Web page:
|Me in the bank vault at a Starbucks!|
As I've traveled from town to town in the U.S. during the past several weeks, I've noticed a few things. While every community is a little different, they're all pretty much the same. There's an Applebee's, a Wal-Mart and a Home Depot. One morning I walked my dog outside my hotel, staring out at the vast Sam's Club parking lot and beyond to a strip mall behind a busy intersection, groggy before I had any coffee, and I actually forgot where I was for a moment! There were no distinguishing characteristics to remind me what city I was in.
I'm sure people who live in these places would disagree with me. I know each town has its own history and appealing qualities. I found one Ohio suburb particularly charming after noticing an abundance of repurposed buildings. I browsed in a book store that used to be a church and visited two Starbucks that used to be banks, one of which still features a vault! I saw a liquor store that used to be a church and a Christian academy topped with a giant lighthouse, which I'm guessing was previously something sea food related!
In each chain restaurant sits a familiar cast of characters, the hung over college kids having breakfast at IHOP, the elderly couple having a 4pm dinner at Bob Evans, blue collar men in grease stained Carharts having beers at the restaurant bar. People complain about the weather or politics, they cheer the local sports team playing on the flat screen TVs.
For the most part people are friendly, if maybe a bit cautious. A waitress who asked to see my ID wanted to know what brought me from Montana to an O'Charley's in Ohio on a Tuesday night at 10pm in the snow.
A couple weeks ago I went to a Columbus Blue Jackets hockey game, to root for the away team which is "my team", the Philadelphia Flyers. I felt a little guilty, wearing my bright orange and cheering against the home team but since I grew up outside of Philadelphia, I couldn't help it! When a group of Philly fans started a chant of "Let's go Flyers!" the twenty something guy seated in front of me (who gave me a nice view of his hairy butt crack each time he stood, despite the fact that he was wearing a belt) returned the cheer in the same tune with "You live in Ohio!" It struck me as interesting that he assumed all of the several thousand sports fans in the arena live nearby. I don't live in Ohio and I was there. I think it's interesting to see how some people aren't able to see much past their own personal bubble.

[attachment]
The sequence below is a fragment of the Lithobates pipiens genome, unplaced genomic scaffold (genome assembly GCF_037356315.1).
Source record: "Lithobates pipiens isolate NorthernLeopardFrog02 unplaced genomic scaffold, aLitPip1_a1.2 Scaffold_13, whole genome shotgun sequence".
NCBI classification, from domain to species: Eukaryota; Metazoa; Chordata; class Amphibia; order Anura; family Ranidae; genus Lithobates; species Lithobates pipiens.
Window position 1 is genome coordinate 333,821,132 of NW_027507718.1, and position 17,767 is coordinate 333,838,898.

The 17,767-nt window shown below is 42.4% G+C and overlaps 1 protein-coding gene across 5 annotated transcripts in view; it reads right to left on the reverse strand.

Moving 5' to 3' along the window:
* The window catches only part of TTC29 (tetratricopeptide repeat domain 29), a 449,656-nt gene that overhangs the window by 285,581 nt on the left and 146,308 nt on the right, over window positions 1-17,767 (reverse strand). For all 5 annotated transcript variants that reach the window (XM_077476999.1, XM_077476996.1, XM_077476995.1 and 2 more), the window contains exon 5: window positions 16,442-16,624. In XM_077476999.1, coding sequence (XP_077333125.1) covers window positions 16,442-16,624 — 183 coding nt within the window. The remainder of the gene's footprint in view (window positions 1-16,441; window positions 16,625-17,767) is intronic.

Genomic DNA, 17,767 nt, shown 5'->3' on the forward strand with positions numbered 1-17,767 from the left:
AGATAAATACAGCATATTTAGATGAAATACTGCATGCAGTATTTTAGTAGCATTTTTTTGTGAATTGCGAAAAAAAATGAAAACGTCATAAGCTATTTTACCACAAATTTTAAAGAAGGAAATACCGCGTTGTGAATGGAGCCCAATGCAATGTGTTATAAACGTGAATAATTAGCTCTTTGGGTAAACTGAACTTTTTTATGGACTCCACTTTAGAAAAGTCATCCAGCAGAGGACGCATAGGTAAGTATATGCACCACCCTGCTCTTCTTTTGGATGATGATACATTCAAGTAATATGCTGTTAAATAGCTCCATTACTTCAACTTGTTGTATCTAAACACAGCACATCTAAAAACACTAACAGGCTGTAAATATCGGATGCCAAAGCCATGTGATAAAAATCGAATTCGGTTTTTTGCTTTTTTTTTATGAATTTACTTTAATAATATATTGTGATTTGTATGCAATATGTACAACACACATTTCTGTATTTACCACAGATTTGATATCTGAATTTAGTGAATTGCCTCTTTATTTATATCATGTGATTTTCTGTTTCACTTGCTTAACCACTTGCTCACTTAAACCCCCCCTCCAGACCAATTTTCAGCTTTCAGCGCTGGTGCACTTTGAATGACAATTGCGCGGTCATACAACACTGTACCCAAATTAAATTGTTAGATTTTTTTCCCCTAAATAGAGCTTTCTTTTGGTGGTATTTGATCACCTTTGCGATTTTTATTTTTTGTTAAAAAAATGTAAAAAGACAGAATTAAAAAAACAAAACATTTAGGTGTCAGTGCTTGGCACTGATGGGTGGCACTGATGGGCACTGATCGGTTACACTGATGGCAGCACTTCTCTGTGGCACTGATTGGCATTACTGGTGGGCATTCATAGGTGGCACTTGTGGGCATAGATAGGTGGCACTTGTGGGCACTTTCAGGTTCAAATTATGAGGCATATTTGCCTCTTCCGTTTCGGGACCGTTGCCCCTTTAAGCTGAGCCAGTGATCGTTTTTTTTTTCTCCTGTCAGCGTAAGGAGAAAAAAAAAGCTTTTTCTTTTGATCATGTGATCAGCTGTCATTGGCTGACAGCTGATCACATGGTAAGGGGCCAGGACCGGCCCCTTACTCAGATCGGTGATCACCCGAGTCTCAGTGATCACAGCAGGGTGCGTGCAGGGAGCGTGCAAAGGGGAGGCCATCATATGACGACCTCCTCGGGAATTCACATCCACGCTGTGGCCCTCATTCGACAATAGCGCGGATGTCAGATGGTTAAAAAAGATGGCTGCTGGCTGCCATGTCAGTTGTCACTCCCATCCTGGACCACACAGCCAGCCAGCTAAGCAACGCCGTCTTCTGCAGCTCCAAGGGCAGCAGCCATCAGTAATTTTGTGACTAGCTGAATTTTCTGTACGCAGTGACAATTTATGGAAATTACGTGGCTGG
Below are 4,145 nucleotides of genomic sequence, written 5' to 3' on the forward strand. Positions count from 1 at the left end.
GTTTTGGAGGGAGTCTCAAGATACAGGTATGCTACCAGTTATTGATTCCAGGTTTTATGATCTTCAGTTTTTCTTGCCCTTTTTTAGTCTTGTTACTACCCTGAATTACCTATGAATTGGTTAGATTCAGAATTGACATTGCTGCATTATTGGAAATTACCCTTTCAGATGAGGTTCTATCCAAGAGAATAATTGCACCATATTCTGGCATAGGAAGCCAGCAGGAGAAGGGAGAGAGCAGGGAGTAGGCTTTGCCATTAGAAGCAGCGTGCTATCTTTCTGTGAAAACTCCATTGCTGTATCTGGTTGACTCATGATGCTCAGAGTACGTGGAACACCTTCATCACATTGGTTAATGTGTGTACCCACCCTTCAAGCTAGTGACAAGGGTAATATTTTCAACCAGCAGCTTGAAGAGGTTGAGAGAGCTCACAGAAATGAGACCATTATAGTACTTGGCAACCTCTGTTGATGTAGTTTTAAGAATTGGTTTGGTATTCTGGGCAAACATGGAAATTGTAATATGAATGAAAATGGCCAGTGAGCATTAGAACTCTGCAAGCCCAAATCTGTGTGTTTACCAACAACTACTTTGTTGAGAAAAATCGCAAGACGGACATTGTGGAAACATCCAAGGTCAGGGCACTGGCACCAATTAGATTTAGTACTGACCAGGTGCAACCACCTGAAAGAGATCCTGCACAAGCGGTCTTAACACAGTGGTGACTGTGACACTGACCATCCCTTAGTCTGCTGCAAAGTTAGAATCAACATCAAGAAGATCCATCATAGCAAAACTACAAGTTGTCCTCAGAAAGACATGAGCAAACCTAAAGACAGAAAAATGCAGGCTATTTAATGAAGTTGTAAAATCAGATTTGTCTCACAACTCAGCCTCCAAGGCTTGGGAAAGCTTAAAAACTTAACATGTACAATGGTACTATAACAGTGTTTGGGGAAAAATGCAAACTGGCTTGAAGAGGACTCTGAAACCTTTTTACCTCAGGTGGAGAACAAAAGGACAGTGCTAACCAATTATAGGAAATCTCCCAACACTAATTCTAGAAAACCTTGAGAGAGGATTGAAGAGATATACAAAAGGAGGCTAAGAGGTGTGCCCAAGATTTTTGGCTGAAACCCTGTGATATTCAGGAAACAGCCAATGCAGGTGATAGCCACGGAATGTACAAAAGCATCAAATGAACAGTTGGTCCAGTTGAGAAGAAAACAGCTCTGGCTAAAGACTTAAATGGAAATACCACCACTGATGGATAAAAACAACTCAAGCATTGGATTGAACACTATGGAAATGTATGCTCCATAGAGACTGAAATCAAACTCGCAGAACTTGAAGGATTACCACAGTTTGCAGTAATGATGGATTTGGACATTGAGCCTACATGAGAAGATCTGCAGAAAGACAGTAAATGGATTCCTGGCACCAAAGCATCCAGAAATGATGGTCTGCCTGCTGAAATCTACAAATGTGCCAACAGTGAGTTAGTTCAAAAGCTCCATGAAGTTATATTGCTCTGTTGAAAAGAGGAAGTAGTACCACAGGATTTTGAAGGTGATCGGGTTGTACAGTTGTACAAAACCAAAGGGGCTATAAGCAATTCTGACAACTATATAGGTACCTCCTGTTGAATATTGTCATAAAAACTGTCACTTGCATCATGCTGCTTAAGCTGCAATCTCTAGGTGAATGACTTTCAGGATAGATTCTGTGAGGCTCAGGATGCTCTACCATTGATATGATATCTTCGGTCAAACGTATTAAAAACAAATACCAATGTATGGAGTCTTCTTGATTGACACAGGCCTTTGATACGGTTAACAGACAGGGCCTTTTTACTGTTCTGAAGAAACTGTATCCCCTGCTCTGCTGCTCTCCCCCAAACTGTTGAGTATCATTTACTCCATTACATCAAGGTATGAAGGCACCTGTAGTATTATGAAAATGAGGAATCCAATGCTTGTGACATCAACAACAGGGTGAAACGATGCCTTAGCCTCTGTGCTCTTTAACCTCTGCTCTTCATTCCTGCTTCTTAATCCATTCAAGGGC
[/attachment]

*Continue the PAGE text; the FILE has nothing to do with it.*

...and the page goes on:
As I've aged, I've noticed that people's opinions are based on their own life experience. And if they don't have much of that, they tend to go with what they've seen or been told while growing up. That young guy at the hockey game probably couldn't yet imagine a life where he traveled to a different city to see his favorite team play. Just like the people who didn't support me going on this adventure probably haven't ever had the opportunity or desire to take bold action, to demand change in life, to shake things up.
There are things I miss about home: my purple comforter, my sweet little Boston Terrier, home made food, having a daily routine. And there are things I certainly don't miss: house work, obligatory dinner parties, shoveling snow. It's nice to go to the hotel desk when I need more toilet paper, trash bags and even coffee. There's a part of me that could maintain this lifestyle indefinitely and another part that's just really tired. Not having a place to settle is fun and appealing. It's not as scary as I thought it might be. One of the most frustrating parts has simply been figuring out how to operate a new shower/faucet every few days! But I'm also constantly reminded that I don't have a home base right now which can sometimes leave a gal feeling a bit disconnected.
I've learned some incredible things about myself in the weeks since I left Montana, and about the people I love. I've learned who my real friends are and what parts of the country I'll choose to bypass in the future! I've realized how important adventure is to me, experiencing new places and things. I've seen my toughness and my weak spots. And although I already knew it, I've realized how important and amazing my dog, Charlie, is. He's made more friends on this adventure than I have!
I know I still have a lot to learn about myself and about life. In the near future, I will face a lot more unknowns. They're intimidating. I don't know exactly where I'm going next. That's exhilarating and terrifying both at the same time, which is the evidence I need to know I need to push ahead.